INNERVIEW // Lindiwe Matshikiza


I first met Lindiwe Matshikiza in 2003 in my first year at Rhodes University. She was both striking and daunting, one of those bright lights you know are too hot to touch but you can’t stop looking at. We spent the next 3 years as ships passing each other on drunken nights.  We would hoot at each other but we never really stopped for a parley.  It took almost ten years to have one of those.  It was after watching her outstanding play Ster City in 2013 that I felt like I should get a grip and make proper contact. Ster City, which she co-wrote and starred in with actor Nicholas Pule Welch, is traveling to over 15 African countries later this year after touring France and South Africa in the last two years. Lindiwe has also starred in the films Long Walk to Freedom and State of Violence amongst many other screen and stage appearances.

She comes from a good stock of musical, writer, poet and thespian blood. Her grandfather was journalist and composer Todd Matshikiza, who wrote for Drum Magazine in the 1950s and composed the music to the renowned musical King Kong amongst other great jazz feats.  Her father was influential actor, writer, poet and activist John Matshikiza, well known for his roles in There’s a Zulu on my Stoep and Cry Freedom Hard Copy.

I went over to her Art Deco apartment block in Troyeville and instead of a typical interview and shoot, we drank gin and tonics for 6 runaway hours and I learned a few other things about her: She has a Diploma in Burlesque from Brown Girls Burlesque in New York.  There’s a small movie postcard of the 1985 film Dust, in which her father starred opposite French actress Jane Birkin. The walls in her apartment are filled with so many books that she runs Lovely Lindi’s Lending Library, where she lends books to kids and teens in her building. She’s fluent in French. She can sing. Like properly.  She doesn’t know this but she’s everybody’s girl crush. Here’s why:

How was your day?

So far, 9:38 am eventful and filled with small successes/failures.

A thing that you do every day without fail is have a cup of tea.

Where are you? At my table, at home, facing the city.

What are you sitting on?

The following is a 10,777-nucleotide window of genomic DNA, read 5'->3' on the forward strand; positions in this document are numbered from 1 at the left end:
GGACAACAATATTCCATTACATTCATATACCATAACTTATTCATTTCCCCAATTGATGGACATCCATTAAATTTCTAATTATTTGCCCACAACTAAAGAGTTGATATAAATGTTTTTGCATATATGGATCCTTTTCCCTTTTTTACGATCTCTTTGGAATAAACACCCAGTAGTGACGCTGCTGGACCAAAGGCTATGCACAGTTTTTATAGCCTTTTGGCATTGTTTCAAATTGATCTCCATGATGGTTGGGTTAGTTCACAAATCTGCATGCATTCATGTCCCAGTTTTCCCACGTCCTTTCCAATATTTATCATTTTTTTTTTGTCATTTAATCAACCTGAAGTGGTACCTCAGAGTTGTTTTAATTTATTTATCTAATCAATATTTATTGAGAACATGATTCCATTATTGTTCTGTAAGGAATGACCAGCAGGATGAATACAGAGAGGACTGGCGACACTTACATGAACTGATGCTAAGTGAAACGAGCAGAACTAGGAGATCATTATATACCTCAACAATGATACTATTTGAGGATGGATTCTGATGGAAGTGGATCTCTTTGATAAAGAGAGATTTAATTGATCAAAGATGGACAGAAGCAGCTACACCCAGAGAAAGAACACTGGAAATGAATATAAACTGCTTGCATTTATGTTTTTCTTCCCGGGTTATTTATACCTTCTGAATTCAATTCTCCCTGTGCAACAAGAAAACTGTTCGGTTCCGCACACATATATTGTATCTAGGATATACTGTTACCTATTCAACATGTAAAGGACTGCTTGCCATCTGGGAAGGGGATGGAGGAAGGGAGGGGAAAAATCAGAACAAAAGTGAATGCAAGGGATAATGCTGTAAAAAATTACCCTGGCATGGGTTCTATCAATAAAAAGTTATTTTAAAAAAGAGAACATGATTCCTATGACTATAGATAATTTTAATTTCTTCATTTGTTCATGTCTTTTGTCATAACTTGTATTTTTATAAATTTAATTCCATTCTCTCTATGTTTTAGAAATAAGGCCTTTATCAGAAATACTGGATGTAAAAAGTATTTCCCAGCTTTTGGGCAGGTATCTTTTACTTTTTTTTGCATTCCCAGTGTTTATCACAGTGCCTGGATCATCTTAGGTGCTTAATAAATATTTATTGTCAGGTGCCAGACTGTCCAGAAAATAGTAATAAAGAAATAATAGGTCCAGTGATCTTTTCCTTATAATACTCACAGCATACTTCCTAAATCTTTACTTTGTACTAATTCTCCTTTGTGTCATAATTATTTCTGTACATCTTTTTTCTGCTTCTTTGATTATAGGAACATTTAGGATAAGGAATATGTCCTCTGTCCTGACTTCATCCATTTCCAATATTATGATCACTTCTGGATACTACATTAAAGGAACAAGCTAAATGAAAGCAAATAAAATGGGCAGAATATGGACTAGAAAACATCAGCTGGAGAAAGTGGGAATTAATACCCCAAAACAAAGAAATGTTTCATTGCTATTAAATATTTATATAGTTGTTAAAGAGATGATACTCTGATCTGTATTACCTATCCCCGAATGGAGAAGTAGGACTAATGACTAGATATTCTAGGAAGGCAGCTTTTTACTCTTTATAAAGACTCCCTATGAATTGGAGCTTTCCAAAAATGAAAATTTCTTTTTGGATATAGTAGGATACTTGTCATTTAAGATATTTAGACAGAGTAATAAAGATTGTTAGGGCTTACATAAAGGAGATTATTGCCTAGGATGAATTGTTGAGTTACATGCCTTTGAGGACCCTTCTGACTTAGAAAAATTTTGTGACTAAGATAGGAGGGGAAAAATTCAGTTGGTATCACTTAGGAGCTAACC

A fake marble Formica kitchen chair.

What or who is next to you?

Cardboard, plastic, leather and wooden parts of a donkey puppet; some knives, some pens, music system.

What city and on what day were you born? London. On a Monday in 1983, March 28th.

Your work is play, the best kind.

Do you have a job or a career?

I have a job when I am employed, which may or may not be frequently, depending. Sometimes I employ myself, and sometimes I can even pay myself so then it really feels job like. In other words, I suppose my career is me having or making for myself a series of jobs to do with performance, directing, theatre, film, writing, crafting and music (getting there…) I feel like a career is something you reflect on later in life when you can define with clean hindsight the sprawl of a life.

Someone good that you would love to work with is: Phia Ménard

Which city do you spend most of your time in? Joburg

Your greatest achievement is propelling myself forward.


I haven’t been able to do a backflip yet.

Adults are totally overrated

Laughing hysterically is seriously underrated

Choose one: an extra 10 minutes/ one more zero EXTRA TEN MINUTES. PLEASE.

I used to worry about not achieving enough before 30.

Now I worry about the damp and the cockroaches.

My last text message was from Siya*

Joburg is kind of like the sea: Exhilarating and full of strange and wonderful life. You could gaze at it for hours. You have to be hard/brave enough to swim in it but soft/vulnerable enough to be open to tender moments. Sometimes you don’t want to touch the bottom in case you step on something weird…


South Africa isn’t all there is.

Choose one: stage or camera? I will not choose, thank you very much.

What do you do better than acting? Spelling.

How many sugars? One.

Your signature drink: Laurentina. Clara.

Do people meet you or do you meet them? Depends on the people.

Everybody knows this about me: I have big hair.

Few people know that I can comb it but choose not to.


If you were a polyglot, which 7 languages would you speak?

Xhosa, Arabic, Portuguese, Sign language, Tamil, Patois, Japanese, Russian

I miss my father.

What book are you currently reading? Rediscovery of the Ordinary by Njabulo Ndebele; Bra Gib by Rolf Solberg; In the Country of Last Things by Paul Auster

Your last musical discovery was?

Denitia and Sene. Because I discovered them all by myself even though I generally rely on my cool friends to put me on. And Flora Purim’s Nothing Will Be As It Was…Tomorrow because I grew up loving the record cover, and am only now really listening.

What have you learned from life so far? Friends… Friends! Friends.

What have you learned about work and working so far? Ideas are alive like people and so can also kick, shout, be moody, slouch and need love too. And there’s no harm in asking (actually learned this from Tshepang*).

Love is Music.

Describe your dream home. Spectacular view. Spacious. Lots of light. Crow’s nest.

Are you proud of yourself? Most of the time

God is LOVE. Prince taught me this at a very young age

Are you going to vote? It’s possible

Lindiwe’s latest project is called The Donkey Child and it opens at The Hillbrow Theatre this Wednesday 26 March – Saturday 29 March, 19h00.  Follow The Donkey Child on Facebook @donkeychild on Twitter and @donkeychildprojects on Instagram for updates.

Photographs: Stephanie O’Connor


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